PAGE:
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Tesco Books In An Epic £6.4bn loss!

Tesco Books In An Epic £6.4bn loss!

Tesco, Britain’s biggest retailer has reported a massive annual pre-tax loss of £6.4bn. Tesco was recently in middle of an accounting scandal and struggling with slump in sales.

This is THE worst performance in the history of the 96-year old company as well as the worst recorded performance by a British retailer.

Tesco sales are falling as consumers turn away from supermarkets to discount online retailers for better prices and deeper discounts. While sales figures were hammering down the company, a scandal also emerged in which £263 million was overstated in the amount of money it said it had earned from deals with suppliers.

The retailer booked an impairment charge of £4.7bn on the value of its assets, part of a collection of £7bn of one-off charges that dragged it deep into the red. Other charges included £570m on stock, which is linked to how Tesco was recording income from suppliers, the issue that sparked the accounting scandal. The company was also hit by restructuring costs of £416m as it makes thousands of staff redundant and closes shops.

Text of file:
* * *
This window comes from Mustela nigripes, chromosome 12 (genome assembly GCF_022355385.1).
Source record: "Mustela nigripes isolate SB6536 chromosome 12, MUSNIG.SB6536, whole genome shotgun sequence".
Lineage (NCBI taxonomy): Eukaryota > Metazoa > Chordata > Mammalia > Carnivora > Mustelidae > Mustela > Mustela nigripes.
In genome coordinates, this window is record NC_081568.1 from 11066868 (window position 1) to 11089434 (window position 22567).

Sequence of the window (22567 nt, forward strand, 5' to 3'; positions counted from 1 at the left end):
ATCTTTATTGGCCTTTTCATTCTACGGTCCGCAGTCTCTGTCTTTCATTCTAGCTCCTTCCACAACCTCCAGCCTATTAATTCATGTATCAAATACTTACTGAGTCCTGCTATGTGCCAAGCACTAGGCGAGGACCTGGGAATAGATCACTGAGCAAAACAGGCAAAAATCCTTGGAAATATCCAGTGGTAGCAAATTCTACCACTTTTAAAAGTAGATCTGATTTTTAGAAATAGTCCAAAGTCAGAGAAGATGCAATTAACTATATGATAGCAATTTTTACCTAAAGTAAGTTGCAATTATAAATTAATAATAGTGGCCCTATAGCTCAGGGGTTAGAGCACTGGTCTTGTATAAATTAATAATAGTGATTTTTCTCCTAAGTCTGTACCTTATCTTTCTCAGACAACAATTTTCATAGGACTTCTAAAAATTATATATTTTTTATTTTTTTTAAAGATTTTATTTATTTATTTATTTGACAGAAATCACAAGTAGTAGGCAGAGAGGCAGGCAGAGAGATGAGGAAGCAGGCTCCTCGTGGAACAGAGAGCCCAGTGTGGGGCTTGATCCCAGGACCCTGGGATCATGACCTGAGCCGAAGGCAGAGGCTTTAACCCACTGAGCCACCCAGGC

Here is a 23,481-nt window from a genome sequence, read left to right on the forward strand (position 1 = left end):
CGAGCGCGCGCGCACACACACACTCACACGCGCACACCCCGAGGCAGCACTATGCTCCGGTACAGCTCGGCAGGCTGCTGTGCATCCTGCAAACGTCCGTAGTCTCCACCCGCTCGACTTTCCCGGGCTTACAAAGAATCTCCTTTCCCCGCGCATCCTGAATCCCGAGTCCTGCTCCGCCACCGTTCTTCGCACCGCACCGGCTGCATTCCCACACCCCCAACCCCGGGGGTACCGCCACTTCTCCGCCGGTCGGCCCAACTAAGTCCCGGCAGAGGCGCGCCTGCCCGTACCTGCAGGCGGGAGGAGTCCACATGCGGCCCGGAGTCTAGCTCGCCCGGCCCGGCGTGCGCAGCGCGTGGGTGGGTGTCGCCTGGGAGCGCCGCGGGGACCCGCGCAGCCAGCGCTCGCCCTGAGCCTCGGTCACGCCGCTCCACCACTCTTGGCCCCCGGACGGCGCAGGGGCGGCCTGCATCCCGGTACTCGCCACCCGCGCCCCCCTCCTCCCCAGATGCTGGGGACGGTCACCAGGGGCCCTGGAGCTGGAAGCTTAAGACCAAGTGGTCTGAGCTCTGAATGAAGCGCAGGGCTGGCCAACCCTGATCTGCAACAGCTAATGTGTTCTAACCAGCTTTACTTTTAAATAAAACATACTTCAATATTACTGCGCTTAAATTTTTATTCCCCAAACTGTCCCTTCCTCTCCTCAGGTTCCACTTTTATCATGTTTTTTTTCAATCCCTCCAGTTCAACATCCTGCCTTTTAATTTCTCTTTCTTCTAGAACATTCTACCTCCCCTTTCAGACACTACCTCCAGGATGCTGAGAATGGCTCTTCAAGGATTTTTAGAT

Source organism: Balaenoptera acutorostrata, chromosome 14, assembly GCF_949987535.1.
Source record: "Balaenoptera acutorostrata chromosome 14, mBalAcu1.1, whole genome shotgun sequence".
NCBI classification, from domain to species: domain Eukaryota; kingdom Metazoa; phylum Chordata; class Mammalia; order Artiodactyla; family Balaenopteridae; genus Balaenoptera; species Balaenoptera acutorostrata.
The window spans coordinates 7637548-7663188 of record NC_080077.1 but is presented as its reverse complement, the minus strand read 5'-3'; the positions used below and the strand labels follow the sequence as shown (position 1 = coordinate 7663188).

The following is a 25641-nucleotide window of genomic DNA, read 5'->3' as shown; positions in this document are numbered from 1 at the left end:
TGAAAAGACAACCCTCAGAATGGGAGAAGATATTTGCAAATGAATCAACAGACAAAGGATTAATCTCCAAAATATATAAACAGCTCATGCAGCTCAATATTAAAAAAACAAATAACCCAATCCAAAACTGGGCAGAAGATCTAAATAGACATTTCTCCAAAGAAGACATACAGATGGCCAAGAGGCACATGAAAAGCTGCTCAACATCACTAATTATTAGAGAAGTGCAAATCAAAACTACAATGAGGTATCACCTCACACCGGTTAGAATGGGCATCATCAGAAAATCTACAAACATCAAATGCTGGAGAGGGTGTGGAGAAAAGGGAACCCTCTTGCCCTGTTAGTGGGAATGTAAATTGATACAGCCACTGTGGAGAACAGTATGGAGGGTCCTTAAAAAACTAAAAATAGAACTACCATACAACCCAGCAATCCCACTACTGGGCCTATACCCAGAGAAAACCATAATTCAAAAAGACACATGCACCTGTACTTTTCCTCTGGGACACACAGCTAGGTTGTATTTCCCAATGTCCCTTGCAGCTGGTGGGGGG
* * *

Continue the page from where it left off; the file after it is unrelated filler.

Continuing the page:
The size of the statutory loss is even worse than the City and analysts were expecting. However, the one-off charges are non-cash and reflect a change in the value of the assets controlled by Tesco, rather than cash it has actually lost.

The company reported trading profits of £1.39bn for the year to the end of February, down 58pc on last year. This figure excludes the one-off charges.

Mr Lewis warned that Tesco could struggle to maintain this level of profit in the next 12 months as it invests in cutting prices and boosting customer service in attempt to attract shoppers.

The Tesco boss also said he would be a “hostage to fortune” by claiming the retailer would not make further write-offs and that the charges were the result of an “objective assessment” of the health of the company.

He said: “It has been a very difficult year for Tesco.

“The results we have published reflect a deterioration in the market and, more significantly, an erosion of our competitiveness over recent years.

“We have faced into this reality, sought to draw a line under the past and begun to rebuild, and already we are beginning to see early encouraging signs from what we’ve done so far.”

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